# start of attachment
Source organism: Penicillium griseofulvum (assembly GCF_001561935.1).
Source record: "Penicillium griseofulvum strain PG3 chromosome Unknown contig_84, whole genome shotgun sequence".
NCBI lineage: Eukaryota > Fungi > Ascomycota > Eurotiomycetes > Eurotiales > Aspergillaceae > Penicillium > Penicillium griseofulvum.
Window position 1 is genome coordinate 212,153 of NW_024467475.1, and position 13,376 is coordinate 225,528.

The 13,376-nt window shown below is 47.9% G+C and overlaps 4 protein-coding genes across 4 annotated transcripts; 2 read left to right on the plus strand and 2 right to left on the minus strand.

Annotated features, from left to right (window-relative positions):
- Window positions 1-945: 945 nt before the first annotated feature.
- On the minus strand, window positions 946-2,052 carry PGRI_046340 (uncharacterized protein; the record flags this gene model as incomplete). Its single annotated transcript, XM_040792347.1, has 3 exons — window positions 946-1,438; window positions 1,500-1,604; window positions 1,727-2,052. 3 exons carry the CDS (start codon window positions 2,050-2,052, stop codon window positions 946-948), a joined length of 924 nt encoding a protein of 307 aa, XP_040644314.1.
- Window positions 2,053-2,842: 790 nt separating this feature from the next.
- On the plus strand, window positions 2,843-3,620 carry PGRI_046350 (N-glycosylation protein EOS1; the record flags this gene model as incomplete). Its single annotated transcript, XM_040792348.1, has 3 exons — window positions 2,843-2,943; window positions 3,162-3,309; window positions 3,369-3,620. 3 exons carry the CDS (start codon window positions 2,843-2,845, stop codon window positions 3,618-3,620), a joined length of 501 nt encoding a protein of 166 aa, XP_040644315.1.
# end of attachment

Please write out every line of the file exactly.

Source organism: Penicillium griseofulvum (assembly GCF_001561935.1).
Source record: "Penicillium griseofulvum strain PG3 chromosome Unknown contig_84, whole genome shotgun sequence".
NCBI lineage: Eukaryota > Fungi > Ascomycota > Eurotiomycetes > Eurotiales > Aspergillaceae > Penicillium > Penicillium griseofulvum.
Window position 1 is genome coordinate 212,153 of NW_024467475.1, and position 13,376 is coordinate 225,528.

The 13,376-nt window shown below is 47.9% G+C and overlaps 4 protein-coding genes across 4 annotated transcripts; 2 read left to right on the plus strand and 2 right to left on the minus strand.

Annotated features, from left to right (window-relative positions):
- Window positions 1-945: 945 nt before the first annotated feature.
- On the minus strand, window positions 946-2,052 carry PGRI_046340 (uncharacterized protein; the record flags this gene model as incomplete). Its single annotated transcript, XM_040792347.1, has 3 exons — window positions 946-1,438; window positions 1,500-1,604; window positions 1,727-2,052. 3 exons carry the CDS (start codon window positions 2,050-2,052, stop codon window positions 946-948), a joined length of 924 nt encoding a protein of 307 aa, XP_040644314.1.
- Window positions 2,053-2,842: 790 nt separating this feature from the next.
- On the plus strand, window positions 2,843-3,620 carry PGRI_046350 (N-glycosylation protein EOS1; the record flags this gene model as incomplete). Its single annotated transcript, XM_040792348.1, has 3 exons — window positions 2,843-2,943; window positions 3,162-3,309; window positions 3,369-3,620. 3 exons carry the CDS (start codon window positions 2,843-2,845, stop codon window positions 3,618-3,620), a joined length of 501 nt encoding a protein of 166 aa, XP_040644315.1.